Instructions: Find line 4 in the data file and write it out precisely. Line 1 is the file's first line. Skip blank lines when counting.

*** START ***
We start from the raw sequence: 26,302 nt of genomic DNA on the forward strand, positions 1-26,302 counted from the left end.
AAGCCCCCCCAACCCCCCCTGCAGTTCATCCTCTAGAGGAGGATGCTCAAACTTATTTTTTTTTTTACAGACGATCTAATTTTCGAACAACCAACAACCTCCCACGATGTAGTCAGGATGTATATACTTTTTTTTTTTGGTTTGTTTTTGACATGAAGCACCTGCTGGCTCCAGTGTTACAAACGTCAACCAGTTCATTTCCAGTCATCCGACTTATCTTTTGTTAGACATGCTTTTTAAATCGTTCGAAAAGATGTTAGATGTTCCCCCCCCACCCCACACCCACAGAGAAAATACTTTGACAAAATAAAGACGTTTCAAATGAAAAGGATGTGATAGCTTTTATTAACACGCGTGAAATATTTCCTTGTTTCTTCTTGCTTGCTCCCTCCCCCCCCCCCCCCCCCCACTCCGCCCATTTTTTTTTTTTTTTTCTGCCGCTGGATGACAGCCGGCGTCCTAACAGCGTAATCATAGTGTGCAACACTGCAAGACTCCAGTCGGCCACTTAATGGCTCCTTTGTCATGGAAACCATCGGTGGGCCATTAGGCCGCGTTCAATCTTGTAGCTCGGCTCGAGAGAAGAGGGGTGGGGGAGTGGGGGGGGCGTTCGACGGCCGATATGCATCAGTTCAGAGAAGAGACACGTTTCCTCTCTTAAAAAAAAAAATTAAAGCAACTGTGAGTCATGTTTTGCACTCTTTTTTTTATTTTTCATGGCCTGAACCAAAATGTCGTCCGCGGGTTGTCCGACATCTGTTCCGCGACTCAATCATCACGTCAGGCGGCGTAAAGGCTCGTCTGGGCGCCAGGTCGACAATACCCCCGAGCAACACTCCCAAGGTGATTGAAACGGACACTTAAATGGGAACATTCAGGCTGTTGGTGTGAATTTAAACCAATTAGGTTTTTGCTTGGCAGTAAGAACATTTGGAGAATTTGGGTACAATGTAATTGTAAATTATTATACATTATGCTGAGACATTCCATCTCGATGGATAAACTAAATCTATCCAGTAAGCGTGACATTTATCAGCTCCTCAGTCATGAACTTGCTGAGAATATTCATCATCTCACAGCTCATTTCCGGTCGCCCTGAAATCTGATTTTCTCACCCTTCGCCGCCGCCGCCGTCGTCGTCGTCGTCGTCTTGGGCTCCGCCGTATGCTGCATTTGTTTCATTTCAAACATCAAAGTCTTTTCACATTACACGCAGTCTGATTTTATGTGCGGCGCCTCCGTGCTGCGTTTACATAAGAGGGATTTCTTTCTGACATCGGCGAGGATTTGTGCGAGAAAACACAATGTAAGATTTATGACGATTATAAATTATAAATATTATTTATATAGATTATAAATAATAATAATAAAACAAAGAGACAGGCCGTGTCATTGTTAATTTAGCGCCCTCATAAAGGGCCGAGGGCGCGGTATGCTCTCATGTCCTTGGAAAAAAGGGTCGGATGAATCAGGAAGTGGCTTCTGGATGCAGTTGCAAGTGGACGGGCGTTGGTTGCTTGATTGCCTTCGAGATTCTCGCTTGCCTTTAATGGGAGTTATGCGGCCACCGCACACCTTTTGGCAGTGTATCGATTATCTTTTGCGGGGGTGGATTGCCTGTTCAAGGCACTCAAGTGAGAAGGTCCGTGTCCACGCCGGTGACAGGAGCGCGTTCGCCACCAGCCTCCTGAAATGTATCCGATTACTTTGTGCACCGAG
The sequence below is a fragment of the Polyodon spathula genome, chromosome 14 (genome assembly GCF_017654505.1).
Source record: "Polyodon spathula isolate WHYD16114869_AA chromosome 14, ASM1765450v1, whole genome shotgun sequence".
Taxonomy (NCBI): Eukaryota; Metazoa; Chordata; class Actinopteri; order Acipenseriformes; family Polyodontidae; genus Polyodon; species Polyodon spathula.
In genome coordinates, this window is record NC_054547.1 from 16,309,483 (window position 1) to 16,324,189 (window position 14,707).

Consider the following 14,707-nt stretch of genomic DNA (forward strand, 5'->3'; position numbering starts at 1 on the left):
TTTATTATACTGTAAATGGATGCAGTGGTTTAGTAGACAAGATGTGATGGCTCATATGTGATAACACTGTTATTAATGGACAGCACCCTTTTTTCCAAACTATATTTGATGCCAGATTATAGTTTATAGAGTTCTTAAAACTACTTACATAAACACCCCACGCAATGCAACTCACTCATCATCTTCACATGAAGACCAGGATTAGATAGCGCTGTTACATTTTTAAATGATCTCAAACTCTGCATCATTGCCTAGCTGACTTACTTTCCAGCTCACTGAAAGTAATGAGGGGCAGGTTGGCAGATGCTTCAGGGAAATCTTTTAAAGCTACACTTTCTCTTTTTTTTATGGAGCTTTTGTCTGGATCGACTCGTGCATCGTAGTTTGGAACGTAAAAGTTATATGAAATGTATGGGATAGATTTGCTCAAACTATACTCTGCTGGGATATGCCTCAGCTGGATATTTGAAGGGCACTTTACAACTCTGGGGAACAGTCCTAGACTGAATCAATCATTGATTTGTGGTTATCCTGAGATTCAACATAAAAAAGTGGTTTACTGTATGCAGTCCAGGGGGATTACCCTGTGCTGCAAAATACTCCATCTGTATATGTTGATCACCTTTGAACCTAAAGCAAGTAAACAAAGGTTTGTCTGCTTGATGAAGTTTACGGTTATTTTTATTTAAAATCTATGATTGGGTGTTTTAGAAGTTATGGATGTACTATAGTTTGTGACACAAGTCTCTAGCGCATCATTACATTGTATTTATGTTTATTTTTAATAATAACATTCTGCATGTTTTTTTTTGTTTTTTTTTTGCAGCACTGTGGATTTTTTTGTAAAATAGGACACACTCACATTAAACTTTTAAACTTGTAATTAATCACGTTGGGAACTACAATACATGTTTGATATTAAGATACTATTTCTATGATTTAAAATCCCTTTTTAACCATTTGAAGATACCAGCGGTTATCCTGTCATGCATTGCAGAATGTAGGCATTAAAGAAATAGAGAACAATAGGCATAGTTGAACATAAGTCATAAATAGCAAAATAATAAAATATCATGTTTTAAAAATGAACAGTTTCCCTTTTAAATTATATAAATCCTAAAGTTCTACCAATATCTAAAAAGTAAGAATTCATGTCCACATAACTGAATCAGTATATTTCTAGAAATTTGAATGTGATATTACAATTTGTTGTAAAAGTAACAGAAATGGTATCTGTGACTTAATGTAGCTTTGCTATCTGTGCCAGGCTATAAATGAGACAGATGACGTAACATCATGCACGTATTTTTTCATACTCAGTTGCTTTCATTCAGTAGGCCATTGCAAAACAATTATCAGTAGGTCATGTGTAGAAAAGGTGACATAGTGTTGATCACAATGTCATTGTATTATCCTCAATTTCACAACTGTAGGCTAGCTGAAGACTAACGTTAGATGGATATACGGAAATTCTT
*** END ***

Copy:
Source record: "Polyodon spathula isolate WHYD16114869_AA chromosome 14, ASM1765450v1, whole genome shotgun sequence".